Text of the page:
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Felipe Camargo: I first heard of China’s Great Arch from the legendary Spanish climber Dani Andrada in 2010. He’d been in Getu Valley to bolt routes for the upcoming Petzl RocTrip, and when he returned, all he could talk about was this huge eight-pitch line. He told me it was one of the craziest climbs he had bolted, and that it was very hard and consistent. In 2011, Dani flew back to Getu for the event and did the first ascent, sending all eight pitches of Corazón de Ensueño in one push without falling, giving it a grade of 8c (5.14b). The video came out a few months later, and I finally understood what he was talking about. The beauty, steepness, and quality of the limestone was so impressive that I knew I would have to one day attempt the route.
I’ve always had a great relationship with roof climbing, ever since I started climbing 15 years ago. Most of the gyms in Brazil have big roofs, so from a young age, I trained on them for national championships. This really defined my climbing style. In 2009, I climbed my first 9a (5.14d): Los Inconformistas in Rodellar, Spain, which features 15 meters of horizontal roof climbing at its finest.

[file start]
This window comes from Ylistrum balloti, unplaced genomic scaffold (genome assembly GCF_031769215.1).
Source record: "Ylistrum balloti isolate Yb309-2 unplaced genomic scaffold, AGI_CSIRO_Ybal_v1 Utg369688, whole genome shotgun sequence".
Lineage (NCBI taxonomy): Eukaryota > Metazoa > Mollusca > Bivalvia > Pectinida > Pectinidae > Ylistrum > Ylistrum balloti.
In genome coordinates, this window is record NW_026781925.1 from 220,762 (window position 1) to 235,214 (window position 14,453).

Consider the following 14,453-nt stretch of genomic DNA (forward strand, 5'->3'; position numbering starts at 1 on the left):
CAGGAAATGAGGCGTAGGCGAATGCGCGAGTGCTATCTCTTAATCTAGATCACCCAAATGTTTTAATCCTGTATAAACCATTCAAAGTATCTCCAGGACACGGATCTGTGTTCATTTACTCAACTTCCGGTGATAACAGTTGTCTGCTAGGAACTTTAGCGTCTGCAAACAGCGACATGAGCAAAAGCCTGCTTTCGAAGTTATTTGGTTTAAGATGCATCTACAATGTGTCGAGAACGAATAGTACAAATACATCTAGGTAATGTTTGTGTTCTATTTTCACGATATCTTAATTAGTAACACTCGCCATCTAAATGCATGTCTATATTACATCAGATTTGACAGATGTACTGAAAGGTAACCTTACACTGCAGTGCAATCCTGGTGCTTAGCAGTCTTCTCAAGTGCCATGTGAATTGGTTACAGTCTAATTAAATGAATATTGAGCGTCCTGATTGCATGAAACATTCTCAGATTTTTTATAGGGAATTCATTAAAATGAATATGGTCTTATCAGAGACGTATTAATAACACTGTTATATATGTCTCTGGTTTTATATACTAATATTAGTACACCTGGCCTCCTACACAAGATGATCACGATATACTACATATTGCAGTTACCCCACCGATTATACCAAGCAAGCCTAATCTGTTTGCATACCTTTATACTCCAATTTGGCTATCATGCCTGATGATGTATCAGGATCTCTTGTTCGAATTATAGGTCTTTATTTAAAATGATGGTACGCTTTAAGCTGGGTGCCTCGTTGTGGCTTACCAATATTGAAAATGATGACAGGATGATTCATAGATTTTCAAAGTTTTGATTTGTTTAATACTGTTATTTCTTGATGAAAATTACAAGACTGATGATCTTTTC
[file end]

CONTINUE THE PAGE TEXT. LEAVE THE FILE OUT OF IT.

While climbing in Rodellar’s crazy caves with Dani in 2013, he told me I would love Corazón and thought I would do well on it. He reignited that spark in me, so I searched for funding and a partner who was psyched to belay or try it with me. The steepness makes belaying serious work.
In October of 2015, I was climbing with Alex Honnold in Rio de Janeiro, and I mentioned Dani’s Getu route. Alex got psyched right away. He told me he would talk with sponsors and make the trip happen. Suddenly, a very faraway dream became a reality. In April 2016, I flew from São Paulo to Shanghai to meet Alex and our crew, and after working the route for a handful of days then resting, I nabbed the second ascent on my first redpoint attempt. Alex followed the next day with the third ascent. This photo is the perfect “victory” finish on some jugs over the lip of the last pitch (8a+/5.13c). After six hours of intense overhanging climbing, it felt great to top out this monster roof and cruise up to the anchor, with a lot of air below and a crazy landscape in the background.